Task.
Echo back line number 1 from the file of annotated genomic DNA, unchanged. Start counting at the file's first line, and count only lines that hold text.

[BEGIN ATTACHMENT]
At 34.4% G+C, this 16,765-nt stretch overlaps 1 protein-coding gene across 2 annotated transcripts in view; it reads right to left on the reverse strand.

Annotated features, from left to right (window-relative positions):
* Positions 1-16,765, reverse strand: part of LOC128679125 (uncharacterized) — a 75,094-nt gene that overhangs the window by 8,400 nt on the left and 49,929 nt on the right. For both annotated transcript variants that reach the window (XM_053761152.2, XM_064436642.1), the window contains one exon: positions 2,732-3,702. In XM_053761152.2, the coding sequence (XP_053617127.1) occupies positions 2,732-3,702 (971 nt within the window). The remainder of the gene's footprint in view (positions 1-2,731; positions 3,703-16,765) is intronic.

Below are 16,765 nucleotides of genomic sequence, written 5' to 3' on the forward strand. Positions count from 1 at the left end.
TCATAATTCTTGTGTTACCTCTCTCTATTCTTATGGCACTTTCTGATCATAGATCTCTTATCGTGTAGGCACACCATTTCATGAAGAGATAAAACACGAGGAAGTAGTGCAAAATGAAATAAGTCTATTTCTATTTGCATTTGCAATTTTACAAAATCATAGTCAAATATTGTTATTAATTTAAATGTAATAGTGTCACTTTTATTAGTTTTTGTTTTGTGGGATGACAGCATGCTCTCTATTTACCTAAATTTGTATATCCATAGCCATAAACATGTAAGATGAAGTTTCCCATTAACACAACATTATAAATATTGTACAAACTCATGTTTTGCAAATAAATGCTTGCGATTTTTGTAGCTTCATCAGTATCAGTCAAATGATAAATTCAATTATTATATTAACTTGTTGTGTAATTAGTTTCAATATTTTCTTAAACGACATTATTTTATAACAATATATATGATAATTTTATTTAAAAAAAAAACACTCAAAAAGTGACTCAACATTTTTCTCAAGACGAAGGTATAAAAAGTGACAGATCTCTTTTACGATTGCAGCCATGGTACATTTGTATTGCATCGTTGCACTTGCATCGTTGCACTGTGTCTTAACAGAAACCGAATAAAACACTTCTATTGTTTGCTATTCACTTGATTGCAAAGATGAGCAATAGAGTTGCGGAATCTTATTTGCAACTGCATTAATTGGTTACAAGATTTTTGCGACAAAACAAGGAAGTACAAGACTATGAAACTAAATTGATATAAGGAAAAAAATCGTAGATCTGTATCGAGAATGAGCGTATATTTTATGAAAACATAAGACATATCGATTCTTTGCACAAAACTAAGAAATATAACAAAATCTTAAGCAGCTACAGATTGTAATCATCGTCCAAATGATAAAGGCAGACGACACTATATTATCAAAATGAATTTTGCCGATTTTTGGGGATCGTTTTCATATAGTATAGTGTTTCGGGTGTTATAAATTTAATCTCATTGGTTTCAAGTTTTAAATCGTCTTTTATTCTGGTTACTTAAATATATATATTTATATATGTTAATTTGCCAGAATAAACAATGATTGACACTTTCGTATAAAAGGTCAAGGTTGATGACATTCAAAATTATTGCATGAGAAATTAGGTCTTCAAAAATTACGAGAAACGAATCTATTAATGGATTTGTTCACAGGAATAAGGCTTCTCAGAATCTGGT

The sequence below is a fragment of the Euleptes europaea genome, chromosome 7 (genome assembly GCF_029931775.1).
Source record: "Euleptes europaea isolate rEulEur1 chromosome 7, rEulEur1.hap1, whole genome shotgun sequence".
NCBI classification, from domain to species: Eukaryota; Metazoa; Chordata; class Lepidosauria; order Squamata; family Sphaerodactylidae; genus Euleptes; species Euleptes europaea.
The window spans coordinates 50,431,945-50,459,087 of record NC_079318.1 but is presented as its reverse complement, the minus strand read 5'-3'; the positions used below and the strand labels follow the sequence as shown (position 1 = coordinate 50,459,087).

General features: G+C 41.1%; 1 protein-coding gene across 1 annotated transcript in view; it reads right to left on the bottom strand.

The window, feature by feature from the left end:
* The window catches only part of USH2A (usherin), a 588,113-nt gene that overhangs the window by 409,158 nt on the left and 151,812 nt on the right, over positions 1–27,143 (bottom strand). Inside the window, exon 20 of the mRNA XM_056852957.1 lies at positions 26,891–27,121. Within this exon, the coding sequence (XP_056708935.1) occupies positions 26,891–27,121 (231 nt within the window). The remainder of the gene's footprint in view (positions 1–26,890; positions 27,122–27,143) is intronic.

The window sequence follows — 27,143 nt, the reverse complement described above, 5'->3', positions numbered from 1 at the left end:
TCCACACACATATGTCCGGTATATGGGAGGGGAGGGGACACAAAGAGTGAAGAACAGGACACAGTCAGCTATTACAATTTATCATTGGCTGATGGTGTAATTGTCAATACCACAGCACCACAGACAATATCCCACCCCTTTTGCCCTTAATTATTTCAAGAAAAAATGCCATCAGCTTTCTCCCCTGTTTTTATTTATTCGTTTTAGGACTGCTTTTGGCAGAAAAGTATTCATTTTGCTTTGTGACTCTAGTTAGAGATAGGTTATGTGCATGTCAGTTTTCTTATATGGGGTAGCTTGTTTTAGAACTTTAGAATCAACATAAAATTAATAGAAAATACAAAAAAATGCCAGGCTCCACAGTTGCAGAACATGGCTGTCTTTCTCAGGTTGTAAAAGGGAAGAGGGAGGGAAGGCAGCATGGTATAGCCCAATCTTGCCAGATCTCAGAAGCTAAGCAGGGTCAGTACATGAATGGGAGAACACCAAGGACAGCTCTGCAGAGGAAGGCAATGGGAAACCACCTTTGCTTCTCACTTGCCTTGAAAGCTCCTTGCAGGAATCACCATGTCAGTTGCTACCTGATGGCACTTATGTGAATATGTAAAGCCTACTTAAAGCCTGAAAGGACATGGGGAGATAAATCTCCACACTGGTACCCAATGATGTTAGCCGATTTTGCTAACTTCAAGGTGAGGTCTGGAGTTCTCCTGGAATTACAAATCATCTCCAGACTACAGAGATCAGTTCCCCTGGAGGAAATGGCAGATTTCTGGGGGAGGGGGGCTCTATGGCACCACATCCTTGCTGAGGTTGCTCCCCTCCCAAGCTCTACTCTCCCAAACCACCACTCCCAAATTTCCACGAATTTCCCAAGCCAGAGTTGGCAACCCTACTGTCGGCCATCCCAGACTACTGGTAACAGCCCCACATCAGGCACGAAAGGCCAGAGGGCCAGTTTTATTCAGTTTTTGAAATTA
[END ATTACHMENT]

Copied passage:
At 34.4% G+C, this 16,765-nt stretch overlaps 1 protein-coding gene across 2 annotated transcripts in view; it reads right to left on the reverse strand.